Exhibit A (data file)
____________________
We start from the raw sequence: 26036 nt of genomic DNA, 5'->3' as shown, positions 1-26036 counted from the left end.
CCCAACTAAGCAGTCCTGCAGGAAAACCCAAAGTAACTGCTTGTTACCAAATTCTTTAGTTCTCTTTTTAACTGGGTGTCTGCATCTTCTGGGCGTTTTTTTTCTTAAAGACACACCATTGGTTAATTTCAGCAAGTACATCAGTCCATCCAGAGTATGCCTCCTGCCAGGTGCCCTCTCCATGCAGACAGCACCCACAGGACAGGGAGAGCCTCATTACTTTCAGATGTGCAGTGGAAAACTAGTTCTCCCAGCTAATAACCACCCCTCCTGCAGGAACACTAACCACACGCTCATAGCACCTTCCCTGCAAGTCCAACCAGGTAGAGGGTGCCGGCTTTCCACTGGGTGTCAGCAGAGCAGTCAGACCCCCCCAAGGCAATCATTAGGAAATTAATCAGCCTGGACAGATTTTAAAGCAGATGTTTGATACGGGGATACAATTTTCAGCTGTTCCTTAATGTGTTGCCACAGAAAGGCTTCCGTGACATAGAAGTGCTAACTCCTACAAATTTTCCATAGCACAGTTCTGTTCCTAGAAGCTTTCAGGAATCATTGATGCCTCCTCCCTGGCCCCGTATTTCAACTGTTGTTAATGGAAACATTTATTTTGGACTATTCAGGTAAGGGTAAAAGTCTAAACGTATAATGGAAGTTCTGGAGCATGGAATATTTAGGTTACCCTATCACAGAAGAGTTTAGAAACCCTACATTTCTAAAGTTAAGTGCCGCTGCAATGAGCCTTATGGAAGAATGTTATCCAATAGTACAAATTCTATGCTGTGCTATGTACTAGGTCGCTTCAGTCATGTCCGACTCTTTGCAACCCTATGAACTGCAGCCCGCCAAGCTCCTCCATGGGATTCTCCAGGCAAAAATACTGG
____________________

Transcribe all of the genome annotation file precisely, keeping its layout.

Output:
We start from the raw sequence: 26036 nt of genomic DNA, 5'->3' as shown, positions 1-26036 counted from the left end.
CCCAACTAAGCAGTCCTGCAGGAAAACCCAAAGTAACTGCTTGTTACCAAATTCTTTAGTTCTCTTTTTAACTGGGTGTCTGCATCTTCTGGGCGTTTTTTTTCTTAAAGACACACCATTGGTTAATTTCAGCAAGTACATCAGTCCATCCAGAGTATGCCTCCTGCCAGGTGCCCTCTCCATGCAGACAGCACCCACAGGACAGGGAGAGCCTCATTACTTTCAGATGTGCAGTGGAAAACTAGTTCTCCCAGCTAATAACCACCCCTCCTGCAGGAACACTAACCACACGCTCATAGCACCTTCCCTGCAAGTCCAACCAGGTAGAGGGTGCCGGCTTTCCACTGGGTGTCAGCAGAGCAGTCAGACCCCCCCAAGGCAATCATTAGGAAATTAATCAGCCTGGACAGATTTTAAAGCAGATGTTTGATACGGGGATACAATTTTCAGCTGTTCCTTAATGTGTTGCCACAGAAAGGCTTCCGTGACATAGAAGTGCTAACTCCTACAAATTTTCCATAGCACAGTTCTGTTCCTAGAAGCTTTCAGGAATCATTGATGCCTCCTCCCTGGCCCCGTATTTCAACTGTTGTTAATGGAAACATTTATTTTGGACTATTCAGGTAAGGGTAAAAGTCTAAACGTATAATGGAAGTTCTGGAGCATGGAATATTTAGGTTACCCTATCACAGAAGAGTTTAGAAACCCTACATTTCTAAAGTTAAGTGCCGCTGCAATGAGCCTTATGGAAGAATGTTATCCAATAGTACAAATTCTATGCTGTGCTATGTACTAGGTCGCTTCAGTCATGTCCGACTCTTTGCAACCCTATGAACTGCAGCCCGCCAAGCTCCTCCATGGGATTCTCCAGGCAAAAATACTGG